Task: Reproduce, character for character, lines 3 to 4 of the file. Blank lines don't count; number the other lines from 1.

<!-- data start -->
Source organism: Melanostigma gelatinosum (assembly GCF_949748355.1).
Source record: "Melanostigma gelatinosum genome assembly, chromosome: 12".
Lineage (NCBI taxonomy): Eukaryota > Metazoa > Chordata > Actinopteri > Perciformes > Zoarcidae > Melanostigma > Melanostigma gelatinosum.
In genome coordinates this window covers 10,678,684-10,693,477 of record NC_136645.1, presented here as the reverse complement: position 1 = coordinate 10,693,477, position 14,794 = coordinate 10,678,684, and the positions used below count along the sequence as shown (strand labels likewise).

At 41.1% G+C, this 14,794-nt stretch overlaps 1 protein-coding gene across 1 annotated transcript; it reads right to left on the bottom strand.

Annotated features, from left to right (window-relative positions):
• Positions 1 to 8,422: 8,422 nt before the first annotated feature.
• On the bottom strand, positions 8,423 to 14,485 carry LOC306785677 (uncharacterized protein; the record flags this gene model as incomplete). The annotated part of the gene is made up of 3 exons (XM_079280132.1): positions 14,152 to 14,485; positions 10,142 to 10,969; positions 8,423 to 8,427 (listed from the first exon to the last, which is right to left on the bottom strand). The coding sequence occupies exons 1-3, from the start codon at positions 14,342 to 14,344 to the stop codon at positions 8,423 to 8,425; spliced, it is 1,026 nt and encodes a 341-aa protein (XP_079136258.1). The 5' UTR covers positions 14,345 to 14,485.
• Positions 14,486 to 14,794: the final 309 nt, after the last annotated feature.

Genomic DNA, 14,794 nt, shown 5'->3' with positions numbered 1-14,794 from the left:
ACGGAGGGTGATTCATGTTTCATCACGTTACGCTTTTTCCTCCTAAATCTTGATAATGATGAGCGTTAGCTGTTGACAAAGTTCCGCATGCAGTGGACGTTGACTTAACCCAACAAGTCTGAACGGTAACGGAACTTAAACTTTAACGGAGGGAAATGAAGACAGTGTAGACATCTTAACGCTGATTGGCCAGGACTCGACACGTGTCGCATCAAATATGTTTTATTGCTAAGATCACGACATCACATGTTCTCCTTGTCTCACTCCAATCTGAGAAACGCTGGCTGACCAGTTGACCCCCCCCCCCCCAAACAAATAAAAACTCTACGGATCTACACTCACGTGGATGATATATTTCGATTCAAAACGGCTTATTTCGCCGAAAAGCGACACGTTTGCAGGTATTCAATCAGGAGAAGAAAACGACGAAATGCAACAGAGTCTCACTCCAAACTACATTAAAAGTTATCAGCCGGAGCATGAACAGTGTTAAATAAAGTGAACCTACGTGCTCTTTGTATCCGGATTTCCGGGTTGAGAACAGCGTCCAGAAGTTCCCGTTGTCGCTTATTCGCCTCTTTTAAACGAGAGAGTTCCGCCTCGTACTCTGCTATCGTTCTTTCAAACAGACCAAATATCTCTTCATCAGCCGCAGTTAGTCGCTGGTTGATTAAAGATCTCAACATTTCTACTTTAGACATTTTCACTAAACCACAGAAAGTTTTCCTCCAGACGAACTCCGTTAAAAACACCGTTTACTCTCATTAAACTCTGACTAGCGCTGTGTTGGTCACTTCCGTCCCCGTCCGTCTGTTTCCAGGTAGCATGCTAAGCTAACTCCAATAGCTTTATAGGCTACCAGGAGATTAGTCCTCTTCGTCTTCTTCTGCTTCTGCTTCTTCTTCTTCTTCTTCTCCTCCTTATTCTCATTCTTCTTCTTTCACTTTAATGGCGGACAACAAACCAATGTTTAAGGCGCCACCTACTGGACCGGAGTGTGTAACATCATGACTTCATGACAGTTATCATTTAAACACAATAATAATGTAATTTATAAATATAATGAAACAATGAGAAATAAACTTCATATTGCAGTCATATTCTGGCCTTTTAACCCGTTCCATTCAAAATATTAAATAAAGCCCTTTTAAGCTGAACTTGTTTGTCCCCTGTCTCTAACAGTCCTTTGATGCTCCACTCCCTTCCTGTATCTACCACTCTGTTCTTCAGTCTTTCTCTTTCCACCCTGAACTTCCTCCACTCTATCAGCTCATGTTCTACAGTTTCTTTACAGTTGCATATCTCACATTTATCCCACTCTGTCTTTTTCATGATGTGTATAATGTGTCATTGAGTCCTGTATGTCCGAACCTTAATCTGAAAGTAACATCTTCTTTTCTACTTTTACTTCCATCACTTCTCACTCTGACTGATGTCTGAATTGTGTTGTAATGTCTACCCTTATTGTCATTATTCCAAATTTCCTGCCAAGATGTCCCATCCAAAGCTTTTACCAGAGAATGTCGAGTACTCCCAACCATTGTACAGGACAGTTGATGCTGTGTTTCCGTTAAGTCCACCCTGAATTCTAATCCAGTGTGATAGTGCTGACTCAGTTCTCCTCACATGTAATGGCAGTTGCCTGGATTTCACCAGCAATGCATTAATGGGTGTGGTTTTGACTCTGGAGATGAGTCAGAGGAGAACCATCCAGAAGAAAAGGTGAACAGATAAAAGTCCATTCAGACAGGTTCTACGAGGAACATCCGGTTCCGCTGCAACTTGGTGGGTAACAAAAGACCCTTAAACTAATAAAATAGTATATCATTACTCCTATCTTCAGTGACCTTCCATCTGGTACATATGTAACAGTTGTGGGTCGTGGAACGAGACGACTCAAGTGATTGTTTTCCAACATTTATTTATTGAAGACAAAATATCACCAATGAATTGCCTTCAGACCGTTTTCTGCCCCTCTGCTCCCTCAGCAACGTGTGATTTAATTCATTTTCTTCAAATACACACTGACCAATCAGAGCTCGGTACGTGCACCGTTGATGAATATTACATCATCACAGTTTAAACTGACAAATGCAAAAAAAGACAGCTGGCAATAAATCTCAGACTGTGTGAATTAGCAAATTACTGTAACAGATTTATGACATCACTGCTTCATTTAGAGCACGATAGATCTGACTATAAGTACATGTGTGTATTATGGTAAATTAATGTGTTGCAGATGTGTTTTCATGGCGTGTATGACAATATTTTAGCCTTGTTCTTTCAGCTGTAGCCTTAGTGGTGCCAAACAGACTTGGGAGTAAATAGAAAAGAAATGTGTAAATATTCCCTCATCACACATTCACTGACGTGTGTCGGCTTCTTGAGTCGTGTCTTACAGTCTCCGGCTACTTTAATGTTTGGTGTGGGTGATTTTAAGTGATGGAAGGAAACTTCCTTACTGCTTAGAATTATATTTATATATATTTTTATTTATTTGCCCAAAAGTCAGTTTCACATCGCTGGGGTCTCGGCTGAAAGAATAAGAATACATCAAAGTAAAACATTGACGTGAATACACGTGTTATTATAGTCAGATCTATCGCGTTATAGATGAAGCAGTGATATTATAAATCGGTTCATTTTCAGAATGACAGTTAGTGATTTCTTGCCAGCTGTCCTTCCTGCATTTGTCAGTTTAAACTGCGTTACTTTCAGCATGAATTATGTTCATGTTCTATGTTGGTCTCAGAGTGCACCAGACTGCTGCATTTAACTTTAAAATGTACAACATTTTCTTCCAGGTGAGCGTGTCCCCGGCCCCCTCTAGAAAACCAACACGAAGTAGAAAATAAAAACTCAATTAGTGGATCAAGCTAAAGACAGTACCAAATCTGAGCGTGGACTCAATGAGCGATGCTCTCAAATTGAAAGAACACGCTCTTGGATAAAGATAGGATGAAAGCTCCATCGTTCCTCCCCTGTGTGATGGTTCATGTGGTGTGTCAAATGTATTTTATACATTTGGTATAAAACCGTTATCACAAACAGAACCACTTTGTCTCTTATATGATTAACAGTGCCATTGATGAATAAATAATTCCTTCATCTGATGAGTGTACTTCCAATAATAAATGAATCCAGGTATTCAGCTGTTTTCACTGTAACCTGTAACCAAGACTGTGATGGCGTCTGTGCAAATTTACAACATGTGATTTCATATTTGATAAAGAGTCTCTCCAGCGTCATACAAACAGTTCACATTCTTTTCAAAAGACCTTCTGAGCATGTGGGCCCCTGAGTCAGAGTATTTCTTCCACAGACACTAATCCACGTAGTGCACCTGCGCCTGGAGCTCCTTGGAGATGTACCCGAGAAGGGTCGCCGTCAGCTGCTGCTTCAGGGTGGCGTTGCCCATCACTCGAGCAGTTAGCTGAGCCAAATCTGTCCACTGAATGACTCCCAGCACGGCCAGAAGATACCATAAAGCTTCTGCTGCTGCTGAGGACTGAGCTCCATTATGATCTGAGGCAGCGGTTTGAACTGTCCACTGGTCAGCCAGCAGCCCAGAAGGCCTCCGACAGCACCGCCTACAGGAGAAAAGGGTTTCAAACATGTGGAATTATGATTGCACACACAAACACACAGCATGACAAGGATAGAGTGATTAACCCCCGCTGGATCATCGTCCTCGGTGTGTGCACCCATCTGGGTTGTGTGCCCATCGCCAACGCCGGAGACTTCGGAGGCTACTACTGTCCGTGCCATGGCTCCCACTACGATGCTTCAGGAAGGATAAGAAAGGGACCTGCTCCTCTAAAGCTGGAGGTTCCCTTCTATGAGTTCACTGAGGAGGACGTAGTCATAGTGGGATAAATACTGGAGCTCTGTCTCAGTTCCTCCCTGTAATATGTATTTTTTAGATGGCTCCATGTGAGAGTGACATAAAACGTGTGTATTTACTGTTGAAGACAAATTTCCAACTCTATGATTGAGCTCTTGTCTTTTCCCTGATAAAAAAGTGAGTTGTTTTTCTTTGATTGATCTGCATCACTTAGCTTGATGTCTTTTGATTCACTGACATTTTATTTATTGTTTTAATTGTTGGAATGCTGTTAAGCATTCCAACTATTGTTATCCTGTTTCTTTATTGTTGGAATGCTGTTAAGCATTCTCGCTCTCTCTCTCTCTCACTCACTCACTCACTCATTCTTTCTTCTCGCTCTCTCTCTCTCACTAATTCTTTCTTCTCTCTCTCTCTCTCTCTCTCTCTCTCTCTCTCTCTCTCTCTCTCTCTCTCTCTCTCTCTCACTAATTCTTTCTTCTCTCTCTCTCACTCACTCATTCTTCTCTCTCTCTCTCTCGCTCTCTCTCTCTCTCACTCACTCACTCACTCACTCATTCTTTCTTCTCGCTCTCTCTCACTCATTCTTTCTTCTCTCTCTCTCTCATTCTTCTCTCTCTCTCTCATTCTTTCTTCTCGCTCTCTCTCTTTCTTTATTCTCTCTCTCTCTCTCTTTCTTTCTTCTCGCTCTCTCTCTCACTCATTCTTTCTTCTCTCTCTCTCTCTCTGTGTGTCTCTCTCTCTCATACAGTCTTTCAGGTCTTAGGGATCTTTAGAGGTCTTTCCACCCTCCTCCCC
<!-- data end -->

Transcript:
Lineage (NCBI taxonomy): Eukaryota > Metazoa > Chordata > Actinopteri > Perciformes > Zoarcidae > Melanostigma > Melanostigma gelatinosum.
In genome coordinates this window covers 10,678,684-10,693,477 of record NC_136645.1, presented here as the reverse complement: position 1 = coordinate 10,693,477, position 14,794 = coordinate 10,678,684, and the positions used below count along the sequence as shown (strand labels likewise).